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Report: COVID-19 has lowered lifespan across the Americas

A report today from the Pan American Health Organization (PAHO) shows that COVID-19 reduced life expectancy across the Americas while amplifying economic inequities and existing health disparities.

The publication, "Health in the Americas 2022," assessed the health status of the region 2 years after the pandemic began.

The Americas house 13% of the world's population, but the region has recorded 37% of confirmed COVID-19 cases and 45% of deaths globally.

Health expectancy across the region fell to levels not seen since 2004. Life expectancy in Latin America and the Caribbean decreased from 75.1 years in 2019 to 72.2 in 2021, a decline of 2.9 years. In North America, expected lifespan dropped from 79.5 years in 2019 to 77.7 in 2021, or by 1.8 years.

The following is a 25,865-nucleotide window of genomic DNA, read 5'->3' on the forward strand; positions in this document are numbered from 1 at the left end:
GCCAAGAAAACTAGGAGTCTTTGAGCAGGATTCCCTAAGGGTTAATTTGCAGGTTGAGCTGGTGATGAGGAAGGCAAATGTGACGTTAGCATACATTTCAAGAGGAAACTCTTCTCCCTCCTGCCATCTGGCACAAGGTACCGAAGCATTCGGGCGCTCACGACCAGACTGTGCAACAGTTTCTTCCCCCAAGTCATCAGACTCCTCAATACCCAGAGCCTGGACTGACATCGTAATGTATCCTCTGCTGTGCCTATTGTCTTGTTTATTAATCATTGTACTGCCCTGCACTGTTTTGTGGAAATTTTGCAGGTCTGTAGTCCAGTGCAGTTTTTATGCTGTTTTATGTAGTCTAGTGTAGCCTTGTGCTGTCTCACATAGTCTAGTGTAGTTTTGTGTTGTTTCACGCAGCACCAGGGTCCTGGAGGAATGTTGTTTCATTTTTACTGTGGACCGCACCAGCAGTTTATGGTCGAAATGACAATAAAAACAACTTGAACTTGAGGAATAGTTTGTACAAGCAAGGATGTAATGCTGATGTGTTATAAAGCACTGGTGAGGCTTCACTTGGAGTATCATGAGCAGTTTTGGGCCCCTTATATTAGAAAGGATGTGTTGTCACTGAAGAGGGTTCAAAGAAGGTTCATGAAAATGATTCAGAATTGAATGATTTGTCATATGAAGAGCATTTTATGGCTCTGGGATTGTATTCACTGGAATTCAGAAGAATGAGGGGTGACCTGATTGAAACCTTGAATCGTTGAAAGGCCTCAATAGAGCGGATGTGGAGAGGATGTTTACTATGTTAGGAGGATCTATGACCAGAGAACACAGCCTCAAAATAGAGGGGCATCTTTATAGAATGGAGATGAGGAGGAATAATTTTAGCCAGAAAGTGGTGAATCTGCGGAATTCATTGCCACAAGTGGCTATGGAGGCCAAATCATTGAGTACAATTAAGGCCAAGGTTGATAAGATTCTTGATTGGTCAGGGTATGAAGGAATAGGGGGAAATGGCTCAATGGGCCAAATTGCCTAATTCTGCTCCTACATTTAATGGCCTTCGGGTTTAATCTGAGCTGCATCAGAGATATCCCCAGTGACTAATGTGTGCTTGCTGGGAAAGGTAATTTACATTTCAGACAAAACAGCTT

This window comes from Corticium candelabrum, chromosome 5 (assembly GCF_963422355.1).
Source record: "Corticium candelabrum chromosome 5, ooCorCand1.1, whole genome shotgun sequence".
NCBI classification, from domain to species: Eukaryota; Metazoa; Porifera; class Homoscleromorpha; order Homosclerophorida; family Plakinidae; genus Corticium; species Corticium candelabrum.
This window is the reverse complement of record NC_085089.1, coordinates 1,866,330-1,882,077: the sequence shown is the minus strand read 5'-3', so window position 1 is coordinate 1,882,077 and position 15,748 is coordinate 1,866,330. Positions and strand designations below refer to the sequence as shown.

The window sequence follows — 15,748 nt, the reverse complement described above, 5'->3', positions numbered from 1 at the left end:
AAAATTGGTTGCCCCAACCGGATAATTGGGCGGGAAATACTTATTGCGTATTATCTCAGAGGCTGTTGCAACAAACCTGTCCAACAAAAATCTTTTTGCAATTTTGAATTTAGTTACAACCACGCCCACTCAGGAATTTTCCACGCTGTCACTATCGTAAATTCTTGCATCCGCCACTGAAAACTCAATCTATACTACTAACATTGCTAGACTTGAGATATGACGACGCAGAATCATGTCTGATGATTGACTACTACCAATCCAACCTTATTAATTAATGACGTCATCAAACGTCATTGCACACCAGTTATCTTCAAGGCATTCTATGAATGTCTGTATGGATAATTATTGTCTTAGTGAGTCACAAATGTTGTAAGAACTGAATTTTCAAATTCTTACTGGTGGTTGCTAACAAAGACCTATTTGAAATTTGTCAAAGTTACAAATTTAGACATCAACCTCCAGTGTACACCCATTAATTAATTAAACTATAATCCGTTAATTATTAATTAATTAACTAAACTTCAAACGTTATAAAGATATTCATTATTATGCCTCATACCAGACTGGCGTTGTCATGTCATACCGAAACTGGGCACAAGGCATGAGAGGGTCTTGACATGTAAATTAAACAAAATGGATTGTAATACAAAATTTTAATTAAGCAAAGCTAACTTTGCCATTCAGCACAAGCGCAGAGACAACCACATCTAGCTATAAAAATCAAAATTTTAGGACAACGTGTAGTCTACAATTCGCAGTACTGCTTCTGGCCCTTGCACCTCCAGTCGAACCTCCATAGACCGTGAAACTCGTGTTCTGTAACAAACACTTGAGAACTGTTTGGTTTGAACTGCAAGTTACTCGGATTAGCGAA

In addition to declining life expectancy, both routine childhood immunization levels and mental health diagnoses have suffered under the veil of COVID-19. The number of vaccines administered to children has fallen dramatically, with routine complete immunization for the diphtheria, tetanus, and pertussis vaccine falling 3.6% between 2019 and 2021 (from 84% to 81%). Complete uptake of the measles, mumps, and rubella vaccine declined from 75% to 68%, or 9.3%.

Mental health needs increase as services drop

The prevalence of depression has increased by 27.6%, and anxiety by 25.7%, relative to pre-pandemic levels, PAHO said. At the same time, 93% of countries in the region reported having significant disruptions in essential health services.

Notably, the authors of the report suggest the disruption in health services led to 1.7 million unplanned pregnancies, resulting in nearly 800,000 abortions, 2,900 maternal deaths, and nearly 39,000 infant deaths, representing a setback equivalent to

covid-19 Health reports

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